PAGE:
Wednesday, January 19, 2011

Venturing To The CSPS, Birth Records

21 December – Kossouka, 8:29pm

Today I finally got tired of waiting for my CSPS staff and CoGes members who keep saying they'll come take me around, but not knowing where to go I ended up at the CSPS and tried to talk to people. I think it...could have gone better. I guess I'm not a horribly curious person, or maybe I'm just afraid that my questions will come off as totally “spy-ish” since I'm new, so I just kind of sat there. I greeted a number of people, and the old women in particular were very sweet and receptive to my greetings, but they don't speak French and I don't speak Moore, so we kind of left it at that and I moved on to the next building. I sat around with some mothers and their babies for a while, but really had nothing I could say beyond asking for one of the baby's name. She said he was naase but he looked much too small to be 4 years old – my host sister Mamu at 2 ½ (in theory) was much bigger than him.

I finally saw one of the CSPS staff, whose name and position I'd unfortunately forgotten, and asked if I could do anything, but he was just doing consultations and suggested the maternity. I walked to the next building over and greeted the men, then the women who were sitting on the other end of the patio area, then spent a good deal of time being laughed at for not knowing Moore. At least, that's what I took it to mean, since one woman in particular would look at me, look around, and keep saying something about not understanding Moore and not speaking Moore, leading me to the impression that I would clearly never learn to speak Moore if I couldn't understand it. While this is true, having her repeat it over and over wasn't doing wonders for my desire to speak or understand it. I tried speaking with them in French, but that just elicited more laughter and no responses in either language, so finally I said goodbye in Moore and French (more laughter) and moved on to the third building.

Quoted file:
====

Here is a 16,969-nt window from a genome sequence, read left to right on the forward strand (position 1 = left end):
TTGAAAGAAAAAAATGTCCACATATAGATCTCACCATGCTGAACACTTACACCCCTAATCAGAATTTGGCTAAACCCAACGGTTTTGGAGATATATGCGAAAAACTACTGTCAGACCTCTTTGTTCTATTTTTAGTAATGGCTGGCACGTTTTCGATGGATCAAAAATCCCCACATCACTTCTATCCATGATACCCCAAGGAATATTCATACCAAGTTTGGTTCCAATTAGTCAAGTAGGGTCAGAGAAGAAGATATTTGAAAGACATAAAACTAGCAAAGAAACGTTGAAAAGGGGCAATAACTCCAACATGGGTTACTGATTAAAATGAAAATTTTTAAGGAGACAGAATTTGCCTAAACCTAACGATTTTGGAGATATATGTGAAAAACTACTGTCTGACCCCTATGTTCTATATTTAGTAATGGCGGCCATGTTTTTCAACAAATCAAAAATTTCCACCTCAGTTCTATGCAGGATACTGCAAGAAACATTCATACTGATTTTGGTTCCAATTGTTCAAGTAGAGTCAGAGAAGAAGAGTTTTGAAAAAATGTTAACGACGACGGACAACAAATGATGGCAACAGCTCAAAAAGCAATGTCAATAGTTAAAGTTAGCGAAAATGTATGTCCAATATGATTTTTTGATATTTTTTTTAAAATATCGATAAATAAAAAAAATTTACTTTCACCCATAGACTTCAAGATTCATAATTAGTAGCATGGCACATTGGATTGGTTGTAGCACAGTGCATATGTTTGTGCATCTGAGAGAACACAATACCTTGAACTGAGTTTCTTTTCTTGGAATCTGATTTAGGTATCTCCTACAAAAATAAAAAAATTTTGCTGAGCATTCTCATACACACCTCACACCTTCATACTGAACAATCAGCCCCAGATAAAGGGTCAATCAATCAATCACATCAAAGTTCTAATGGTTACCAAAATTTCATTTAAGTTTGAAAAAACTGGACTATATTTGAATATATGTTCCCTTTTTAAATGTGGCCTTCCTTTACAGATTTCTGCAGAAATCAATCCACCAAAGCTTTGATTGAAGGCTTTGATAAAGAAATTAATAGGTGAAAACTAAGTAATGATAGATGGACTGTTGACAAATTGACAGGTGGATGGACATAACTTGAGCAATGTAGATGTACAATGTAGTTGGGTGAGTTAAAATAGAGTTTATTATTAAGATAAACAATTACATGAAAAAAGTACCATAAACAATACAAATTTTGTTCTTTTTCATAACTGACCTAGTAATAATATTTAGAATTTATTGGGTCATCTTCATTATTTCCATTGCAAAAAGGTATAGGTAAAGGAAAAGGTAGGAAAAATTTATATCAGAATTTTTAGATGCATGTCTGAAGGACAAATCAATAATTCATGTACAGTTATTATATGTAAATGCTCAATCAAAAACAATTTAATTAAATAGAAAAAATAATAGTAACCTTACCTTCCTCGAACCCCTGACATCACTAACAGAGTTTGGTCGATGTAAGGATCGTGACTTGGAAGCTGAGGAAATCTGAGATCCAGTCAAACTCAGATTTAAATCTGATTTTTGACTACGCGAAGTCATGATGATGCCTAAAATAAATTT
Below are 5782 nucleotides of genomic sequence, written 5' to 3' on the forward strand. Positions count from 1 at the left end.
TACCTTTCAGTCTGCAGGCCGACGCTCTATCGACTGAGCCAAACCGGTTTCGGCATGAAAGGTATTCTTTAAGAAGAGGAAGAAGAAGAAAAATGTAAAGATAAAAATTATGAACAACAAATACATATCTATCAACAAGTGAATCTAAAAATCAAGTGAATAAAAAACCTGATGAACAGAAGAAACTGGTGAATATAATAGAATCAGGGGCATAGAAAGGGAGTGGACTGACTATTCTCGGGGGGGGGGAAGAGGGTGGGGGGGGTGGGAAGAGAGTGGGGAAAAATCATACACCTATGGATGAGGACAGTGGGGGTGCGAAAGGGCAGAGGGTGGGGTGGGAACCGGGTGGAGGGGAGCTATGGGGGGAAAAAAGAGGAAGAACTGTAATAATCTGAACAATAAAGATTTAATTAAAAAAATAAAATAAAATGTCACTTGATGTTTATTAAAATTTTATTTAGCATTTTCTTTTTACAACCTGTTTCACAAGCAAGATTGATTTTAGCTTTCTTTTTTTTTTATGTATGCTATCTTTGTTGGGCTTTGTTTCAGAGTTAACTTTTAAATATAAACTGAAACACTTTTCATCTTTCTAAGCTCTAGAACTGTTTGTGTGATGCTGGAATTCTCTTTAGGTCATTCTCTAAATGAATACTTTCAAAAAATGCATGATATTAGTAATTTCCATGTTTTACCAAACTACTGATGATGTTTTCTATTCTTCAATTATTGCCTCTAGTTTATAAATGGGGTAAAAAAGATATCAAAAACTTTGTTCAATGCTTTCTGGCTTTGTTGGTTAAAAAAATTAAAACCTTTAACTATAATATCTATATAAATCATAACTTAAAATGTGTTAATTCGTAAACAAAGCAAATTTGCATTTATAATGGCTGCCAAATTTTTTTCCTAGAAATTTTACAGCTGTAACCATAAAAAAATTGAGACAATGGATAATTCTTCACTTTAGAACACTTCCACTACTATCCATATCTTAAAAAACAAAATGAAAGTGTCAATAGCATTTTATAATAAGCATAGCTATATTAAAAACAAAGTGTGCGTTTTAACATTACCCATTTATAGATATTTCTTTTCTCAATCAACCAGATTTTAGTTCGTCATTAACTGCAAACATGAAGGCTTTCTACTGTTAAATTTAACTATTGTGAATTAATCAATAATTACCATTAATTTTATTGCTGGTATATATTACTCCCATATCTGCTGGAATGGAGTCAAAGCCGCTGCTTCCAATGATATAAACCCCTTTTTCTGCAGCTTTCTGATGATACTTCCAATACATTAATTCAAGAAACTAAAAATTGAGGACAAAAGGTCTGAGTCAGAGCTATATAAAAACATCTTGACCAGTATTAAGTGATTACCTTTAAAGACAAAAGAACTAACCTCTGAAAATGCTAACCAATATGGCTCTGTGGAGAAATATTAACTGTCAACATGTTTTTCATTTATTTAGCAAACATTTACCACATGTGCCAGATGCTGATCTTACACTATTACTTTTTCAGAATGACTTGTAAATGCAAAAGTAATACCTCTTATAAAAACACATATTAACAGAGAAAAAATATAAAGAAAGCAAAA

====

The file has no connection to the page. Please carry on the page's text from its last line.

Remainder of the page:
I exchanged some greetings, but didn't poke my head into the consultation room to interrupt and see if I could help. I ended up looking at the French and Moore in my notebook for a bit, copying down the map of our aire sanitaire, (the area that uses our CSPS) and feeling utterly exhausted I went home and proceeded to take a nap. After lunch I started another book and hid until about 4pm when I ventured back out to the much less crowded CSPS. I ran into the same guy I did earlier and ended up looking over the birth records for the last month, which was surprisingly interesting. I also sat and talked with him for a while and it was so nice to finally just get to speak with someone who I could understand. He said that Thursday is vaccination day, which sounds like a good thing to show up for, and when I told him I might want to be a midwife he said that soon I'll be doing the births all by myself. I sure hope not! I don't think PC carries liability insurance for when the nasara drops your baby and it dies. Just saying.

Interesting things on the birth records – there were 40 from 12 Nov to 12 Dec. All women but one were excised 1st degree, the one who wasn't was recorded as “normal”. They give babies an APGAR score even here – score one for the MHC alums! All babies either started as a 7 and went to an 8, or started as an 8 and went to a 9, except for the one born dead who had a 0 for both. The age range of mothers was from about 17 to 46, and a fair number of the older mothers had lost a child and/or had some kind of disparity between number of pregnancies and number of births. There were a lot of abbreviations that I didn't understand and I'm really looking forward to learning how to fill this all out. Some were carefully recorded and seemed relatively complete, others were obviously in a hurry and hardly legible – I should have looked to see if that had any correlation with the time of day the baby was born.

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